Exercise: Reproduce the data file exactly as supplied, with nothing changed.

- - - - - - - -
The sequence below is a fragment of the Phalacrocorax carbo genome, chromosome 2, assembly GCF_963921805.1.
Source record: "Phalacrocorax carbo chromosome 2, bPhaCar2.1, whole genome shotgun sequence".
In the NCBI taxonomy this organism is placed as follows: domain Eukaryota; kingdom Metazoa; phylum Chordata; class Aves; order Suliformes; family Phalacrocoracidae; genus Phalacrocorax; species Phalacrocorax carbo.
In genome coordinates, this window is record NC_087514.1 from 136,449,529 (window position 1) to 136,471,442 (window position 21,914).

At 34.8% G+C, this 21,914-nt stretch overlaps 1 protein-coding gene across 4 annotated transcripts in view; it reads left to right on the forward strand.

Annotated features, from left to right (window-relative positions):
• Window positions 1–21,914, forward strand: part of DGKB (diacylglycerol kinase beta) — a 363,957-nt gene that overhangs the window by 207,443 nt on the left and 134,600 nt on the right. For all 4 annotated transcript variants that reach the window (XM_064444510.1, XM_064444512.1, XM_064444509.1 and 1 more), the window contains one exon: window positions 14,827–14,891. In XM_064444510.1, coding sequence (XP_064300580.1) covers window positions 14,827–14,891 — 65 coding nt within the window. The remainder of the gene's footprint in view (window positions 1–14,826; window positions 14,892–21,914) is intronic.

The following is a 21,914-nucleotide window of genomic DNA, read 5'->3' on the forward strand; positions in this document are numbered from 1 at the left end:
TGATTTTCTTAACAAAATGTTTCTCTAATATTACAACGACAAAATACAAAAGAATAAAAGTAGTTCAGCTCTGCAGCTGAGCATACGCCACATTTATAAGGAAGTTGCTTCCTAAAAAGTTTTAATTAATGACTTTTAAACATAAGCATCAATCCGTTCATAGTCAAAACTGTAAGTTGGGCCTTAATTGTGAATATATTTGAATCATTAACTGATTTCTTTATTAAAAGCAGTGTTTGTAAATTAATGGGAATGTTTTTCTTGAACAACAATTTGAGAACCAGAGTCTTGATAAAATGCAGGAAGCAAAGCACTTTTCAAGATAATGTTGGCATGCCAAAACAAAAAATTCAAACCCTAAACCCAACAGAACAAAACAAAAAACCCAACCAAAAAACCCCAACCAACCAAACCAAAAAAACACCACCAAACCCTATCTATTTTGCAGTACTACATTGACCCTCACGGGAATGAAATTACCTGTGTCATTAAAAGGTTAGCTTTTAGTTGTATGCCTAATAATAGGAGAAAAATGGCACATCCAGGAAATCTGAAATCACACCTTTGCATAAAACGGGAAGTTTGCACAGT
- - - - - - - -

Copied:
The sequence below is a fragment of the Phalacrocorax carbo genome, chromosome 2, assembly GCF_963921805.1.
Source record: "Phalacrocorax carbo chromosome 2, bPhaCar2.1, whole genome shotgun sequence".
In the NCBI taxonomy this organism is placed as follows: domain Eukaryota; kingdom Metazoa; phylum Chordata; class Aves; order Suliformes; family Phalacrocoracidae; genus Phalacrocorax; species Phalacrocorax carbo.
In genome coordinates, this window is record NC_087514.1 from 136,449,529 (window position 1) to 136,471,442 (window position 21,914).

At 34.8% G+C, this 21,914-nt stretch overlaps 1 protein-coding gene across 4 annotated transcripts in view; it reads left to right on the forward strand.

Annotated features, from left to right (window-relative positions):
• Window positions 1–21,914, forward strand: part of DGKB (diacylglycerol kinase beta) — a 363,957-nt gene that overhangs the window by 207,443 nt on the left and 134,600 nt on the right. For all 4 annotated transcript variants that reach the window (XM_064444510.1, XM_064444512.1, XM_064444509.1 and 1 more), the window contains one exon: window positions 14,827–14,891. In XM_064444510.1, coding sequence (XP_064300580.1) covers window positions 14,827–14,891 — 65 coding nt within the window. The remainder of the gene's footprint in view (window positions 1–14,826; window positions 14,892–21,914) is intronic.

The following is a 21,914-nucleotide window of genomic DNA, read 5'->3' on the forward strand; positions in this document are numbered from 1 at the left end:
TGATTTTCTTAACAAAATGTTTCTCTAATATTACAACGACAAAATACAAAAGAATAAAAGTAGTTCAGCTCTGCAGCTGAGCATACGCCACATTTATAAGGAAGTTGCTTCCTAAAAAGTTTTAATTAATGACTTTTAAACATAAGCATCAATCCGTTCATAGTCAAAACTGTAAGTTGGGCCTTAATTGTGAATATATTTGAATCATTAACTGATTTCTTTATTAAAAGCAGTGTTTGTAAATTAATGGGAATGTTTTTCTTGAACAACAATTTGAGAACCAGAGTCTTGATAAAATGCAGGAAGCAAAGCACTTTTCAAGATAATGTTGGCATGCCAAAACAAAAAATTCAAACCCTAAACCCAACAGAACAAAACAAAAAACCCAACCAAAAAACCCCAACCAACCAAACCAAAAAAACACCACCAAACCCTATCTATTTTGCAGTACTACATTGACCCTCACGGGAATGAAATTACCTGTGTCATTAAAAGGTTAGCTTTTAGTTGTATGCCTAATAATAGGAGAAAAATGGCACATCCAGGAAATCTGAAATCACACCTTTGCATAAAACGGGAAGTTTGCACAGT